Seth Wallace Cobb

Seth Wallace Cobb (* December 5, 1838 in Petersburg, Virginia; † May 22, 1909 in St. Louis, Missouri ) was an American politician. Between 1891 and 1897 he represented the State of Missouri in the U.S. House of Representatives.


Seth Cobb attended the public schools of his home. During the Civil War he served 1861-1865 as a Major in the army of the Confederacy. He belonged to the Army of Northern Virginia. In 1867 Seth Cobb came to St. Louis in Missouri, where he spent three years as an employee of a commission merchant for cereals. Since 1870, he ran his own company in this industry. In 1886 he was president of the local Mercantile Exchange. He was also president of the company that built the Merchant's Bridge over the Mississippi River in St. Louis.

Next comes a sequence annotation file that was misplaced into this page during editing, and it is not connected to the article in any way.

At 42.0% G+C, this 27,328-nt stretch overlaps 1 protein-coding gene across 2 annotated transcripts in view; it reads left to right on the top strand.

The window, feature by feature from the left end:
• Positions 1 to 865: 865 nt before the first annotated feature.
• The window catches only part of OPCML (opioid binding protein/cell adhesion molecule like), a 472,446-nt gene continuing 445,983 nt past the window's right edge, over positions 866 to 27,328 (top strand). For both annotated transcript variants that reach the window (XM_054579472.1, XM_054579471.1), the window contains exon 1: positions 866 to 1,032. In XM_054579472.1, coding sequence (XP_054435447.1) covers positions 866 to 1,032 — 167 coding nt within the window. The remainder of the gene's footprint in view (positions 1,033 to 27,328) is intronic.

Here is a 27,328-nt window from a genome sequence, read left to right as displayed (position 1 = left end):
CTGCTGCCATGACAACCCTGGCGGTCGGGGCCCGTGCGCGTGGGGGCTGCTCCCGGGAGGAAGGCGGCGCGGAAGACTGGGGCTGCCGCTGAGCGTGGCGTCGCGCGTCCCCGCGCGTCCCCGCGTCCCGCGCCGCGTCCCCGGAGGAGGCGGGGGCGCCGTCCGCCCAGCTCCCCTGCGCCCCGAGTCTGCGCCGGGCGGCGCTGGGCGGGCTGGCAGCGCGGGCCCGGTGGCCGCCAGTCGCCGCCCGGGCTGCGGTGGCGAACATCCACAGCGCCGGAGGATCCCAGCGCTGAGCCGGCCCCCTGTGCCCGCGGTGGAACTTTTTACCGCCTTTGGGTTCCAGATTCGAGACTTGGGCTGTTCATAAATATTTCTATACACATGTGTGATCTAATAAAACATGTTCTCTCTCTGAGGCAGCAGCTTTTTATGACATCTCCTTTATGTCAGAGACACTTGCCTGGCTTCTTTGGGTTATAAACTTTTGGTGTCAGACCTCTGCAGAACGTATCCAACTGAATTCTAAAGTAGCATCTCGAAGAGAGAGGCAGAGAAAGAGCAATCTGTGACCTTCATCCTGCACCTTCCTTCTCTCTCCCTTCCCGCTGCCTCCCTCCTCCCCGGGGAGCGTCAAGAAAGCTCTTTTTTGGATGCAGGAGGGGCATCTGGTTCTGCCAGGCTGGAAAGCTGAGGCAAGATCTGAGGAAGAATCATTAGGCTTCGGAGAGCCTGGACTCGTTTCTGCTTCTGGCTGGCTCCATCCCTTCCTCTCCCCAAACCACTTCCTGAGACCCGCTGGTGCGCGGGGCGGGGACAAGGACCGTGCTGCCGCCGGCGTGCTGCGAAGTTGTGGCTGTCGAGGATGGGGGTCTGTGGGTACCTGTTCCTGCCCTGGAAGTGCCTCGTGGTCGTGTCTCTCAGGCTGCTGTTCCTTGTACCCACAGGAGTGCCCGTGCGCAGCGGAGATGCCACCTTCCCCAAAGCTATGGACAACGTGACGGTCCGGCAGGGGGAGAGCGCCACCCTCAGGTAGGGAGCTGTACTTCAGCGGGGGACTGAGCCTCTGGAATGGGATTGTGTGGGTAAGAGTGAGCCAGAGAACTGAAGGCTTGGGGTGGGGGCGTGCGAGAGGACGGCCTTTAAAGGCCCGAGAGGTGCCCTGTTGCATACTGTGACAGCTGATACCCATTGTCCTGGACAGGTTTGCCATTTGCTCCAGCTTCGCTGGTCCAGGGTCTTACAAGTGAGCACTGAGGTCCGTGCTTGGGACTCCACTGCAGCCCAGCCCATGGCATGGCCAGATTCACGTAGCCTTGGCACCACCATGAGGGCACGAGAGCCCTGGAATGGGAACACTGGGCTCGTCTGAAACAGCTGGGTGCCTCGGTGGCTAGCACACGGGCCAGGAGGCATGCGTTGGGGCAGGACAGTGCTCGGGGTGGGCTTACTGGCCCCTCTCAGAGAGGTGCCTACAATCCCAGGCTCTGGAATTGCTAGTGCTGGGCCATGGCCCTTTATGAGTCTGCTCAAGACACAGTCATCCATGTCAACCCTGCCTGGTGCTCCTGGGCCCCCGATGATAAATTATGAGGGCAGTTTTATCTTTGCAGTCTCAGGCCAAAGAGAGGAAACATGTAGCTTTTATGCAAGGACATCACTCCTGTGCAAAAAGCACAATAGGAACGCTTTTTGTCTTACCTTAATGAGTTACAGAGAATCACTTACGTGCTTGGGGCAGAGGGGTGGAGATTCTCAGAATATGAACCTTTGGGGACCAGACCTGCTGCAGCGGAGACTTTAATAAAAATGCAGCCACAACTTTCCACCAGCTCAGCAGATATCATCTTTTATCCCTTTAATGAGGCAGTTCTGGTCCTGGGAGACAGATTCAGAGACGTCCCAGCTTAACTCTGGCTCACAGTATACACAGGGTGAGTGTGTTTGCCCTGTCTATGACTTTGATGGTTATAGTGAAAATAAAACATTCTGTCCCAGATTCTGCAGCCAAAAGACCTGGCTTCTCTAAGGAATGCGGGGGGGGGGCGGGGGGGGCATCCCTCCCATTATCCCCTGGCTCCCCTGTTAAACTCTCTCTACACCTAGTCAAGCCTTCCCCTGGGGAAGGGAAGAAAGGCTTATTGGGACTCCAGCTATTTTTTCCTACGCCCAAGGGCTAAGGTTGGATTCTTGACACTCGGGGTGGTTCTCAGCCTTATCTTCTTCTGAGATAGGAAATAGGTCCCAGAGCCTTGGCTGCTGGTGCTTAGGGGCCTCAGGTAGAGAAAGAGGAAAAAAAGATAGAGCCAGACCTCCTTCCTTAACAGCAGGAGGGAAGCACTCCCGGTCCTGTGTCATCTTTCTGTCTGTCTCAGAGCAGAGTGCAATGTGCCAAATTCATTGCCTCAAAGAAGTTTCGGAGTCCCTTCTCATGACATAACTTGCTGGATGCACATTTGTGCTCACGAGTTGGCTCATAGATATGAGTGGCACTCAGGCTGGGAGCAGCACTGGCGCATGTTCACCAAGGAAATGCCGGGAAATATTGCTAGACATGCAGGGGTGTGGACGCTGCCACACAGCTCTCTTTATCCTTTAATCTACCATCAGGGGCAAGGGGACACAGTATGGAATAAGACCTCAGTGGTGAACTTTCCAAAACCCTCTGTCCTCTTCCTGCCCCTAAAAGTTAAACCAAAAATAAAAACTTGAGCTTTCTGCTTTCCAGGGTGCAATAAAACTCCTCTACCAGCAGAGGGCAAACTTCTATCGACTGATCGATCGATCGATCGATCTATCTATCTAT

Politically, Cobb was a member of the Democratic Party. In the congressional elections of 1890 he was in the ninth constituency of Missouri in the U.S. House of Representatives in Washington DC chosen, where he became the successor of Nathan Frank on March 4, 1891. After two re- election he was able to complete in Congress until March 3, 1897 three legislative periods. Since 1893 he represented there as a successor of David A. De Armond the twelfth district of his state.

1896 Cobb waived on another Congress candidate. After his retirement from the U.S. House of Representatives, he took his previous activities in the grain commission trade again. In 1904, he was a vice president of the Louisiana Purchase Exposition, the World's Fair in St. Louis. Seth Cobb died on 22 May 1909 in St. Louis, where he was also buried.